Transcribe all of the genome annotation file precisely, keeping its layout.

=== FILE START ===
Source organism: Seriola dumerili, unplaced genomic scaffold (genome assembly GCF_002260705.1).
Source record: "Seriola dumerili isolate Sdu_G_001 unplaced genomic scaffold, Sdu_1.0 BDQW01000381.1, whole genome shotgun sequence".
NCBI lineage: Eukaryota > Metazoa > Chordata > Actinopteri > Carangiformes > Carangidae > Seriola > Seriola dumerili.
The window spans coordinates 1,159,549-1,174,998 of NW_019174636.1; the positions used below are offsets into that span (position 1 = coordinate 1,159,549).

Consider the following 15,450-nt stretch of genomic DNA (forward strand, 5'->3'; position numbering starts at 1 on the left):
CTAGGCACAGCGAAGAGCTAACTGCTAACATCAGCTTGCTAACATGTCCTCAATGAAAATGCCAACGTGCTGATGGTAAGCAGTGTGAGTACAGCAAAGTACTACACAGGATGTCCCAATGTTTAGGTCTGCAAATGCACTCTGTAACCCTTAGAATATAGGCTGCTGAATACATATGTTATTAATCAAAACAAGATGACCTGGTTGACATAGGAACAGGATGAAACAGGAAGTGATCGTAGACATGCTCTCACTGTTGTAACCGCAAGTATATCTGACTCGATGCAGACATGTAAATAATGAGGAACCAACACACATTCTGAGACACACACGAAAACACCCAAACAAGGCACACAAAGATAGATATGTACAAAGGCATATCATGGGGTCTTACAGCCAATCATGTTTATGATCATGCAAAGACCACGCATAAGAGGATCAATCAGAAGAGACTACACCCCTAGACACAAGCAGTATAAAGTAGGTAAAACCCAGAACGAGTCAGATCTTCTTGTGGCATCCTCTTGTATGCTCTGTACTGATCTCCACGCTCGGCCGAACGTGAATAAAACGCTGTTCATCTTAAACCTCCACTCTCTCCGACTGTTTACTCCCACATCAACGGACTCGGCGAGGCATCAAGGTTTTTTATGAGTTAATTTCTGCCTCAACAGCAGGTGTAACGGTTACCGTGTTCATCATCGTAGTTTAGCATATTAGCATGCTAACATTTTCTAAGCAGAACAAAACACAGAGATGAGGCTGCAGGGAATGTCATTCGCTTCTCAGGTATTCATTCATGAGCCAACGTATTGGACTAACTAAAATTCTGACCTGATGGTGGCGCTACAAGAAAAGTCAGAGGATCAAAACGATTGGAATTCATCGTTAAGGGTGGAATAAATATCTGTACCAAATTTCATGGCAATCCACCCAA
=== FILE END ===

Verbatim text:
Source organism: Seriola dumerili, unplaced genomic scaffold (genome assembly GCF_002260705.1).
Source record: "Seriola dumerili isolate Sdu_G_001 unplaced genomic scaffold, Sdu_1.0 BDQW01000381.1, whole genome shotgun sequence".
NCBI lineage: Eukaryota > Metazoa > Chordata > Actinopteri > Carangiformes > Carangidae > Seriola > Seriola dumerili.
The window spans coordinates 1,159,549-1,174,998 of NW_019174636.1; the positions used below are offsets into that span (position 1 = coordinate 1,159,549).

Consider the following 15,450-nt stretch of genomic DNA (forward strand, 5'->3'; position numbering starts at 1 on the left):
CTAGGCACAGCGAAGAGCTAACTGCTAACATCAGCTTGCTAACATGTCCTCAATGAAAATGCCAACGTGCTGATGGTAAGCAGTGTGAGTACAGCAAAGTACTACACAGGATGTCCCAATGTTTAGGTCTGCAAATGCACTCTGTAACCCTTAGAATATAGGCTGCTGAATACATATGTTATTAATCAAAACAAGATGACCTGGTTGACATAGGAACAGGATGAAACAGGAAGTGATCGTAGACATGCTCTCACTGTTGTAACCGCAAGTATATCTGACTCGATGCAGACATGTAAATAATGAGGAACCAACACACATTCTGAGACACACACGAAAACACCCAAACAAGGCACACAAAGATAGATATGTACAAAGGCATATCATGGGGTCTTACAGCCAATCATGTTTATGATCATGCAAAGACCACGCATAAGAGGATCAATCAGAAGAGACTACACCCCTAGACACAAGCAGTATAAAGTAGGTAAAACCCAGAACGAGTCAGATCTTCTTGTGGCATCCTCTTGTATGCTCTGTACTGATCTCCACGCTCGGCCGAACGTGAATAAAACGCTGTTCATCTTAAACCTCCACTCTCTCCGACTGTTTACTCCCACATCAACGGACTCGGCGAGGCATCAAGGTTTTTTATGAGTTAATTTCTGCCTCAACAGCAGGTGTAACGGTTACCGTGTTCATCATCGTAGTTTAGCATATTAGCATGCTAACATTTTCTAAGCAGAACAAAACACAGAGATGAGGCTGCAGGGAATGTCATTCGCTTCTCAGGTATTCATTCATGAGCCAACGTATTGGACTAACTAAAATTCTGACCTGATGGTGGCGCTACAAGAAAAGTCAGAGGATCAAAACGATTGGAATTCATCGTTAAGGGTGGAATAAATATCTGTACCAAATTTCATGGCAATCCACCCAA